unavoidable, or determined?


It is inevitable in the sense that humans create it. For it to not exist...all that would have to happen would be for humans to not create it. But they do. If you ask me why the ball fell, and I answer "because you dropped it," it's somewhat missing the point for you to then turn around and ask me "But why is it logically inevitable that the ball be dropped?" Well...it isn't. You could choose to hold on to the ball. But if you do drop it, yes, it's probably going to fall.

Similarly...it isn't logically inevitable that human-created authorities exist. Humans could choose anarchy. But they don't.

There is no reason for the state to exist except that people create it.



You did not give a reason as you why it must


There is no reason for the state to exist except that people create it.

Does the state serve some particular purposes? Sure. But rules and authority are not the only means through which those purposes could be fulfilled. The state is not a "prerequisite" for people to live pleasant, honest, peaceful lives with one another. People could choose to honor their agreements without courts, laws or attorneys.



To answer the question with "it is human nature"
is a non-answer.


...ok, but if it's not human nature to create rules for itself...then why do these rules exist?

There's no reason for them to exist other than the fact that people create them. You suggest that it is a non-answer, but I suggest that there is no other answer.



posted on Dec, 25 2009 @ 10:30 PM
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reply to post by grey580
 


That would be nice but exactly how would 'the state' do that?

'The State' is a collection of systems and entities that are used together by TPTB to control, there is zero oversight of this system. There is no one entity you can go to to make sure all these seemingly separate systems are not used as a whole, by TPTB, to control the population.

There can be no good that comes from any system that allows a minority group to have control and power over the majority. It's nothing but exploitation.

The state can only be broken down by breaking down the systems that form the state. The basics being school, church, military, government, the private ownership of the means of production etc...



posted on Dec, 25 2009 @ 10:52 PM
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reply to post by DINSTAAR
 


A side note regarding this from the original post that I missed:



edit to clarify: 'State' is referring to a system that governs peoples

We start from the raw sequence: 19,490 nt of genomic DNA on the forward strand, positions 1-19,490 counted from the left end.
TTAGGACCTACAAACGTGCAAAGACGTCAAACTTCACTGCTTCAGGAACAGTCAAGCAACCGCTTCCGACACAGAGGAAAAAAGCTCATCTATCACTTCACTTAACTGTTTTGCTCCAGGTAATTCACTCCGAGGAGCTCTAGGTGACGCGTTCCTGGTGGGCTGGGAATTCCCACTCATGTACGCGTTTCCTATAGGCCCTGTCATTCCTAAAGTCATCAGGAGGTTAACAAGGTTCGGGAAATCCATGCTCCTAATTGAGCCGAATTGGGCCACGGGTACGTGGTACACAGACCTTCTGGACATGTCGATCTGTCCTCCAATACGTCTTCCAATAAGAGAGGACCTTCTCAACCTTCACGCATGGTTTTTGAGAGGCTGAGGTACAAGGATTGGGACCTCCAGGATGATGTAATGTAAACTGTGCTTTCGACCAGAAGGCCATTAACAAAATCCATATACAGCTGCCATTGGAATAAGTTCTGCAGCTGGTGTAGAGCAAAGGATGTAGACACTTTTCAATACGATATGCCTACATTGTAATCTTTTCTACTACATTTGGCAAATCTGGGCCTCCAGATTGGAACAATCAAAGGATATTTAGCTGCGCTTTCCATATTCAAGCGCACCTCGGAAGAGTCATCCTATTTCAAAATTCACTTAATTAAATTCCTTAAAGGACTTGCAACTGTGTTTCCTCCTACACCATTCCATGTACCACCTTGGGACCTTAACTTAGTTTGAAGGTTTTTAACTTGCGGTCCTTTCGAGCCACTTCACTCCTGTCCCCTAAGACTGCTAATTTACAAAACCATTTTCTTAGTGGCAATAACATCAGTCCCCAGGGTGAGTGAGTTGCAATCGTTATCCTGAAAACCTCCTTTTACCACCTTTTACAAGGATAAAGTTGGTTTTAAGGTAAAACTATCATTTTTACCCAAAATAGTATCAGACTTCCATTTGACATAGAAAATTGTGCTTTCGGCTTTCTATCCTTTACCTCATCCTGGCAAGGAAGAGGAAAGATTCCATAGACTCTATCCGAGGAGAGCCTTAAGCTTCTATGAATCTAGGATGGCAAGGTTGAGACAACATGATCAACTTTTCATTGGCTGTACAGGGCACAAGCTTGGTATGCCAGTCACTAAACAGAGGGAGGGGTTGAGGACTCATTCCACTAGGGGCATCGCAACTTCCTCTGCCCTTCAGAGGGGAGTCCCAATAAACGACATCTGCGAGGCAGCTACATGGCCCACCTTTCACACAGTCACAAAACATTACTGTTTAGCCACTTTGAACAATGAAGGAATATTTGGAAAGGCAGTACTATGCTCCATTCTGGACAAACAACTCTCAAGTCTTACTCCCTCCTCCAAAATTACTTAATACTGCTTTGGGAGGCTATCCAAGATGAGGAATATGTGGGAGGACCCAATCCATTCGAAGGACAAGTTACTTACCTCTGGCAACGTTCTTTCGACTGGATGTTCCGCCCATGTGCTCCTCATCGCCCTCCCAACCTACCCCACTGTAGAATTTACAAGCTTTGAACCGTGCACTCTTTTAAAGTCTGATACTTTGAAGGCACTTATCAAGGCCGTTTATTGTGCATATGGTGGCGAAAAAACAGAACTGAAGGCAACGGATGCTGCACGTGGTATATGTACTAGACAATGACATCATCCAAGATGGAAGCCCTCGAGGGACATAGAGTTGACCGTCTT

lives deriving power from its legal use of force.


Ok. Yes. But this is a circular constuct.

The use of force is "legal" because the state said so. It is the state saying so that makes the use of force by the state legal. There is no "legality" or "illegality" without "state."

"Law" is simply an arbitrary convention created by a group for use by a group.

Imagine, for example, that there is only one human being on the whole of the planet earth. Would there be any laws? No. Now imagine that there are two people. And one day, they agree to both abide by he rule that they won't kill each other. At this point, there is no "consequence" for breaking the rule. These two people then have a child. That child never explicity agreed to the rule that they wouldn't kill each other, but he nevertheless grows up in a "society" where that rule is the accepted convention.

Examine that for a moment.

And now, fast forward a bit. There are now ten people. And they decide to update the rule to include a consequence. Should any one of the ten of them kill someone, the other nine will get together and kill that person in return. We now have a rule, and a consequence for breaking it. We now have a law.

Fast forward again.

There are now 100 people. Enough that they don't all know each other very well. And, 20 of those people get together and agree to update the rule. In the event of someone breaking the rule, instead of everyone gettign together and killing them, a single person will be appointed. That persons job is to walk around all day looking for people who have broken the rule. We now have a sheriff. And, if anyone is found to have broken the rule, it is the sheriff's responsibility to kill the person who broke the rule.

Only 20 out of 100 people were involved in the meeting. Only those people agreed to the new rule. However, in the entire history of the world up to this point, nobody has ever actually killed anyone, and they didn't really want to be involved with having to hunt down a murderer and kill them anyway, so they passively accept the decision made by the 20. Or at least...they don't do anything to oppose it. And, once again, new children are born into this society. From their point of view...there will have always been "sheriff's" responsible for enforcing "the law."

But "the law" has always been and will always be, nothing but a set of arbitrary rules created by the group, for the group, enforced by the group, and maintained by the group.

Nothing more.



posted on Dec, 25 2009 @ 11:52 PM
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reply to post by LordBucket
 




The use of force is "legal" because the state said so. It is the state saying so that makes the use of force by the state legal. There is no "legality" or "illegality" without "state."


Thank you for actually understanding this. This is the entire point of the thread. Most people just glance at my rantings and move on. You, however, understand exactly my problems with the existence of the state. We have found differing conclusions, but at least someone is willing to think about it.

edit: star for you...



[edit on 26-12-2009 by DINSTAAR]



posted on Dec, 26 2009 @ 09:54 AM
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The State is Un-Just and therefore illegal in our form of government a Republic. If we say so then it is so. no higher athority to resort too.
no one wants to be LIABLE is what I see.. everyone wants to shed liabilty. well get over it... you are liable... even for the stuff you dont agree with.
so, complain all you want - just dont take any action and you will be ok.
until they come for you that is.